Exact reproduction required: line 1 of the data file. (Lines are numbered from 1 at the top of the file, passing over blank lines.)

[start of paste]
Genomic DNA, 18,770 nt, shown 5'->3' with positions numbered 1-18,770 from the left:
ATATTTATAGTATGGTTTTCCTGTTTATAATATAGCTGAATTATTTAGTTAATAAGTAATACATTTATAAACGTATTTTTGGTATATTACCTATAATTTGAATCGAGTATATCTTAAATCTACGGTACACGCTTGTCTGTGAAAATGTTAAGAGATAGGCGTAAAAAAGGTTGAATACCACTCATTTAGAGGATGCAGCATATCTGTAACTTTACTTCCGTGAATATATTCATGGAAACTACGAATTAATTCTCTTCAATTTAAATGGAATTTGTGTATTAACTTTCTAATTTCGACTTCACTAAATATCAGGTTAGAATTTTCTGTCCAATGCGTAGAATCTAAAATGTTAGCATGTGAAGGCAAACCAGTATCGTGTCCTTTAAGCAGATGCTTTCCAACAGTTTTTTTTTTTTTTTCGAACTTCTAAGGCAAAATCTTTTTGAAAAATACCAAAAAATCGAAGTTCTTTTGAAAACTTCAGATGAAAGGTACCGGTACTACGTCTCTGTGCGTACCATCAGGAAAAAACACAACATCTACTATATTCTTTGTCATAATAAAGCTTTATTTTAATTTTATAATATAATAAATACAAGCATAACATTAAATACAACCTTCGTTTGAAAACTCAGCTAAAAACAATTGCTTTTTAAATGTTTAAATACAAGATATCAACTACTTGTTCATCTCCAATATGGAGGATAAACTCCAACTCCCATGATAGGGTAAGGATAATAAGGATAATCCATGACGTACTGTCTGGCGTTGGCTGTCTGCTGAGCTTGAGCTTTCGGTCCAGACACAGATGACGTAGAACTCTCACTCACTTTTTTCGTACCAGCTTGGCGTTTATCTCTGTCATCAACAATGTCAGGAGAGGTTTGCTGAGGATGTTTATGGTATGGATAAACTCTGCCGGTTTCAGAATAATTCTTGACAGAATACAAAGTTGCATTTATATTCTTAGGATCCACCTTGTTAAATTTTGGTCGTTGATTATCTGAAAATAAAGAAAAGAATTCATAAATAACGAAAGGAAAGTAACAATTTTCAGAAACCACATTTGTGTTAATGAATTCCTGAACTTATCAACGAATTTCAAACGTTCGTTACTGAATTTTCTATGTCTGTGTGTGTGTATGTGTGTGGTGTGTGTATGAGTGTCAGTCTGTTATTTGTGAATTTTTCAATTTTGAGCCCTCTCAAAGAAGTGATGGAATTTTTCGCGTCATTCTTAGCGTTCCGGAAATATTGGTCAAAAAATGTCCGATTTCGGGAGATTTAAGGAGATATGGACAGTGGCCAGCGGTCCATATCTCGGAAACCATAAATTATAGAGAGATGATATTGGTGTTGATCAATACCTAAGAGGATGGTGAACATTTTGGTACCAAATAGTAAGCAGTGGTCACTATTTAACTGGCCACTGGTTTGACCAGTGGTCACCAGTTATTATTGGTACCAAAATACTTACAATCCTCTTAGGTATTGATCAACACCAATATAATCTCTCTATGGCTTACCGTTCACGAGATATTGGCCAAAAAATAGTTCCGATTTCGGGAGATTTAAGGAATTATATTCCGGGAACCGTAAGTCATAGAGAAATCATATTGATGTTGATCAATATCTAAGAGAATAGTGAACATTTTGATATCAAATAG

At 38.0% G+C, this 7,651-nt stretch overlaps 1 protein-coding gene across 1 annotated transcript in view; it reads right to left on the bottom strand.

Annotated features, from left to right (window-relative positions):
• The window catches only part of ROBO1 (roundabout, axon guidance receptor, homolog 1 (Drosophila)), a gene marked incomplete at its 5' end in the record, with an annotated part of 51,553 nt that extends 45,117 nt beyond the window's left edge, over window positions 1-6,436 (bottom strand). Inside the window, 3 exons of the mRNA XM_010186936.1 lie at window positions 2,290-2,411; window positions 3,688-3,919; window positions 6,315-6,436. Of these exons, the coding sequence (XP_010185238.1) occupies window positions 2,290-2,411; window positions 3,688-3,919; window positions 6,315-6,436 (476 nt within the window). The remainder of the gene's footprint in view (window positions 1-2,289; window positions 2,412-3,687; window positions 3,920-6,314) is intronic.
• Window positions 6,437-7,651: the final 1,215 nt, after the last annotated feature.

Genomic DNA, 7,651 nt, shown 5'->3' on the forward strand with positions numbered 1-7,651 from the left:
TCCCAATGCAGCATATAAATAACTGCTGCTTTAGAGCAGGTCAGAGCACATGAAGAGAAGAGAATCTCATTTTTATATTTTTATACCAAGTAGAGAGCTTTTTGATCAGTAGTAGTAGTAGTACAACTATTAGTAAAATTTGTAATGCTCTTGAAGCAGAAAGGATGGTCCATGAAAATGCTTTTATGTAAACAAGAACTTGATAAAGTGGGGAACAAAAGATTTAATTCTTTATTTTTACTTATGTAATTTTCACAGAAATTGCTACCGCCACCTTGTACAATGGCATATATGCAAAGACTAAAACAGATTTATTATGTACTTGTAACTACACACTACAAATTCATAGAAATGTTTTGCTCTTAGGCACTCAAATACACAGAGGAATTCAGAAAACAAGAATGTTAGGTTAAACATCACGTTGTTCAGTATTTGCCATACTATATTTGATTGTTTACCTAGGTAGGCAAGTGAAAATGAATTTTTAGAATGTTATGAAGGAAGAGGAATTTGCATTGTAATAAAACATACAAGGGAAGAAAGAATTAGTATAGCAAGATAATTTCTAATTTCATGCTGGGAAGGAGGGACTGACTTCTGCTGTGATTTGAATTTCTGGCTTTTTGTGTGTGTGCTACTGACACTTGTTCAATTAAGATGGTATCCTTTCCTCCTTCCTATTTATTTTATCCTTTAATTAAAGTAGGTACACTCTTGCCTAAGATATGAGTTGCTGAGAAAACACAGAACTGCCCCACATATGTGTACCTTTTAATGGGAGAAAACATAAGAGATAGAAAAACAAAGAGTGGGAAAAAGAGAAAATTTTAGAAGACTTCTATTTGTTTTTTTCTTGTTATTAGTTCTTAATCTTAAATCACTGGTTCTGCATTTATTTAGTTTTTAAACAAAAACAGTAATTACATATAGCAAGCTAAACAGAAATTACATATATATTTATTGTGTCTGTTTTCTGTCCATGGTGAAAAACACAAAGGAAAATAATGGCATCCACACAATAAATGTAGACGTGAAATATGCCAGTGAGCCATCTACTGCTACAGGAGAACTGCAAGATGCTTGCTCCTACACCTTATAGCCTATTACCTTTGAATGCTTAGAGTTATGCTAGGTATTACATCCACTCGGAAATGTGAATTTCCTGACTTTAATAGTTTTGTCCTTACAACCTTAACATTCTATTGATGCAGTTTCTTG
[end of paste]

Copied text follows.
Genomic DNA, 18,770 nt, shown 5'->3' with positions numbered 1-18,770 from the left: